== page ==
Answer to Question #9832 Submitted to "Ask the Experts"
Category: Radiation Basics
The following question was answered by an expert in the appropriate field:
The assessment of risk resulting from intakes of radionuclides depends on the ultimate dose that accrues to the affected individuals as a consequence of the intakes. The impact of inhalation of radioactive materials can be reasonably assessed through the use of existing information. In particular, considerable work has been done by the International Commission on Radiological Protection (ICRP) on the dose implications associated with the intakes of a wide array of radionuclides. This work has invoked the best available models that describe, in a quantitative fashion, the initial deposition and subsequent distribution of the respective radionuclides following intake by inhalation or by ingestion so that it is generally not necessary for you to be concerned about the fate of the radionuclides within the body.
The major derived radiation protection quantity, obtained by application of appropriate mathematical models and restricted by a priori committed dose limits (committed dose refers to dose calculated over a period of 50 years following an intake of a radionuclide), is the annual limit on intake (ALI) of a particular radionuclide. This represents the quantity (Bq) of the radionuclide of interest that will result in the allowable committed effective dose to the individual or the allowable equivalent dose to any specific tissue. We should note that the current radiation protection limits specified by the U.S. Nuclear Regulatory Commission and Agreement States for inhalation of radionuclides are based on recommendations of the ICRP that date back more than 30 years (e.g., ICRP Publication 26, Recommendations of the International Commission on Radiological Protection and ICRP Publication 30, Limits of Radionuclides by Workers). More recent recommendations of the ICRP have been adopted by many countries, and some have been approved for use in the United States. These include ICRP Publication 60, 1990 Recommendations of the International Commission on Radiological Protection; ICRP Publication 103, Recommendations of the International Commission on Radiological Protection, 2007; ICRP Publication 66, Human Respiratory Tract for Radiological Protection; International Commission on Radiological Protection. ICRP Publication 67, Age-dependent Doses to Members of the Public from Intake of Radionuclides; ICRP Publication 71, Age-dependent Doses to Members of the Public from Intake of Radionuclides: Part 4 Inhalation Dose Coefficients, and others.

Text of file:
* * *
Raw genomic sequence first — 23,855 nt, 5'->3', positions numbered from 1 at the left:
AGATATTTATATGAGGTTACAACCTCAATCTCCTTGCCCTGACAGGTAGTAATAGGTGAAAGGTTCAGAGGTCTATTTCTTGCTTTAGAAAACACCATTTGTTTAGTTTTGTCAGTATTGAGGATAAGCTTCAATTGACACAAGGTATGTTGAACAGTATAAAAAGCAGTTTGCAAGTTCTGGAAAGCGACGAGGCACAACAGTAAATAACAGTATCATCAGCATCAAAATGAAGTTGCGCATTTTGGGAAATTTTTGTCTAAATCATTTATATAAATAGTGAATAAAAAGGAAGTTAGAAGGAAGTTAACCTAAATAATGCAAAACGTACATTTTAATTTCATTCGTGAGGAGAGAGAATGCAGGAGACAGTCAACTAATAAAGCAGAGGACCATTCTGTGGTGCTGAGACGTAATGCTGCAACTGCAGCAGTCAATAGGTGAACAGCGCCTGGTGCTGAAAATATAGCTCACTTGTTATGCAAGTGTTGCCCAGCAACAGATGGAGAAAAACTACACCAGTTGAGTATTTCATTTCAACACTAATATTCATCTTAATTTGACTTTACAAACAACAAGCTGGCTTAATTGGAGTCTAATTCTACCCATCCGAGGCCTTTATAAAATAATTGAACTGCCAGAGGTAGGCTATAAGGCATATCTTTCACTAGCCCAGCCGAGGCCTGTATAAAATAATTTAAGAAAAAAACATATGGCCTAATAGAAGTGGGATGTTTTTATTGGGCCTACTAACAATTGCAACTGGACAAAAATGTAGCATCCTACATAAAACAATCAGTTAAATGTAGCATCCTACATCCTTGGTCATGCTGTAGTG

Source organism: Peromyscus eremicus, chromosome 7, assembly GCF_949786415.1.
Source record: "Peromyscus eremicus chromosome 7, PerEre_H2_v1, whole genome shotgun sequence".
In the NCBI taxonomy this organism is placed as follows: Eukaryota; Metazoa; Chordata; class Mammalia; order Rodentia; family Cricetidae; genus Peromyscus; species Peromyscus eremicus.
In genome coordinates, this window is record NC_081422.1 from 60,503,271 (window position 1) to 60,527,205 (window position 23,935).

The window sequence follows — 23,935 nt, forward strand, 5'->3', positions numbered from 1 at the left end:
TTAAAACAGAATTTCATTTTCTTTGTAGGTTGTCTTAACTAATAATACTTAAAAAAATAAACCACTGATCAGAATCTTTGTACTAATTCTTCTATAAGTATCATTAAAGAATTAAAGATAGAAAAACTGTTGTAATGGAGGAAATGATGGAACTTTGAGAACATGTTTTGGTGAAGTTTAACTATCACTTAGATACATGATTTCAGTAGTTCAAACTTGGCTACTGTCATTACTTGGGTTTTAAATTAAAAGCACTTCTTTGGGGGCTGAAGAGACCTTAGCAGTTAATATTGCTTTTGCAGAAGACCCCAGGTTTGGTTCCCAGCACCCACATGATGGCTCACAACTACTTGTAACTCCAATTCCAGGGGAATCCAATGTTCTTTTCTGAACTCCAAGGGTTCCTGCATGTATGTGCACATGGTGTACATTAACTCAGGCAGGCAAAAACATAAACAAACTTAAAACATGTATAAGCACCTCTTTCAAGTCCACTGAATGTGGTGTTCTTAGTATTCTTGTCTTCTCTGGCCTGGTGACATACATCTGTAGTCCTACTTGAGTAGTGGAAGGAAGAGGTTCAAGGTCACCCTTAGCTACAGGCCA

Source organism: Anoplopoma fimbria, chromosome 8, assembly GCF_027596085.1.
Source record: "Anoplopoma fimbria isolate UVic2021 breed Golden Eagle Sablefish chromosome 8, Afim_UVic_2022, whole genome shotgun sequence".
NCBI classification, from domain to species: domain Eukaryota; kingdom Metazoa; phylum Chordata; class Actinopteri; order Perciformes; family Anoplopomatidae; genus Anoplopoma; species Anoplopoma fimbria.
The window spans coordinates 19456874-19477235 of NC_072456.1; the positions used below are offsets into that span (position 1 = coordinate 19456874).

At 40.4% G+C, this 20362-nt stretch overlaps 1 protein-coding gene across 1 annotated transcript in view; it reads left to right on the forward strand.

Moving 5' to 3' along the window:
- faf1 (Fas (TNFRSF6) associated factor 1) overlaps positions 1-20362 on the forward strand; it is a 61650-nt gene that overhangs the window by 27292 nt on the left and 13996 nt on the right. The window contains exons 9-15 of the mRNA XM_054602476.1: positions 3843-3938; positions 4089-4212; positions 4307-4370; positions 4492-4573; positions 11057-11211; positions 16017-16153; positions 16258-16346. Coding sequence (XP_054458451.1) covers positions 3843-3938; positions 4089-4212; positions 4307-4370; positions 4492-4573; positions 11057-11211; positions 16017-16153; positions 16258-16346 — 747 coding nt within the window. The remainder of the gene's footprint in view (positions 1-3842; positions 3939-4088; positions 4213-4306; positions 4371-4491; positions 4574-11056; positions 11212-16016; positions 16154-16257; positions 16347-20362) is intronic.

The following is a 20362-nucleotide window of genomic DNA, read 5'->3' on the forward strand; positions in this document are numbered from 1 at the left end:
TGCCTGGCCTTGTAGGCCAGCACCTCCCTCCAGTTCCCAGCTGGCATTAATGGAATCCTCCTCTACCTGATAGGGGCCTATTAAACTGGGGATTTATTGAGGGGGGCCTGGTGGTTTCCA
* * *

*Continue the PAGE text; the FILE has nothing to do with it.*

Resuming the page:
For inhalation, the mathematical models involved include a respiratory tract model that, in consideration of the nature of the physical and chemical characteristics of the inhaled material predicts the deposition pattern in the respiratory tract and the routes and kinetics of removal from the respiratory tract to systemic circulation and to excreta. The respiratory tract is mathematically coupled to a gastrointestinal tract model and systemic metabolic model that allows calculation of committed doses to the various internal organs/tissues. These doses are ultimately used to determine the equivalent dose to any specific tissue and the effective dose to the body resulting from unit intake of a specified radionuclide. The results are then used in conjunction with the appropriate dose limit (e.g., 50 mSv effective dose under U.S. regulations or 20 mSv effective dose used by many other countries) to determine the ALI for the radionuclide of interest.
There are some allowances in the ICRP models to modify results to reflect different particle size distributions when particulate aerosols are inhaled. The default particle sizes used in the earlier ICRP recommendations was 1 micrometer AMAD (activity median aerodynamic diameter) and 5 micrometers AMAD in later recommendations. Once the ALI for a given radionuclide is determined it is a simple matter to judge the significance of a given intake by dividing the intake quantity by the respective ALI. If several radionuclides are inhaled, the effective dose committed to the individual, E, may be calculated simply from the following:
where the index i defines a particular radionuclide, and Elimit refers to the effective dose limit that has been established (e.g., 50 mSv per year – for radiation protection purposes, in the case of internal dose from a given acute intake the dose is calculated over the 50 years following intake, but it is assigned in the year in which the intake occurred). This dose may then be used in the risk assessment process that you are invoking. It may be important to keep in mind that if you are interested in accrued risk as of a particular point in time, all of the dose that might ultimately accrue over a lifetime may not have accrued as of the time of interest, and if the ALI is used in the fashion above to predict effective dose, the dose may require modification if sufficient time has not passed since intake to allow most of the internal dose to accrue. For example, in the ICRP Publication 30 distribution and retention data for thorium, it is noted that 70 percent of the material that enters the blood is transferred to bone where it is retained with a biological half-life of 8,000 days (22 years). Clearly, if one were interested in assessing the risk associate with an intake of 230Th that occurred five years prior, only about 15 percent of the ultimate bone dose would have accrued to that point in time. Such considerations may be important in certain situations when one is attempting to judge the importance of a given intake in inducing specific disease.
In summary, much of the work required to interpret doses and ultimate risks from intakes of radioactivity has already been done, and is available in the existing literature. I hope this is helpful to you.
George Chabot, PhD, CHP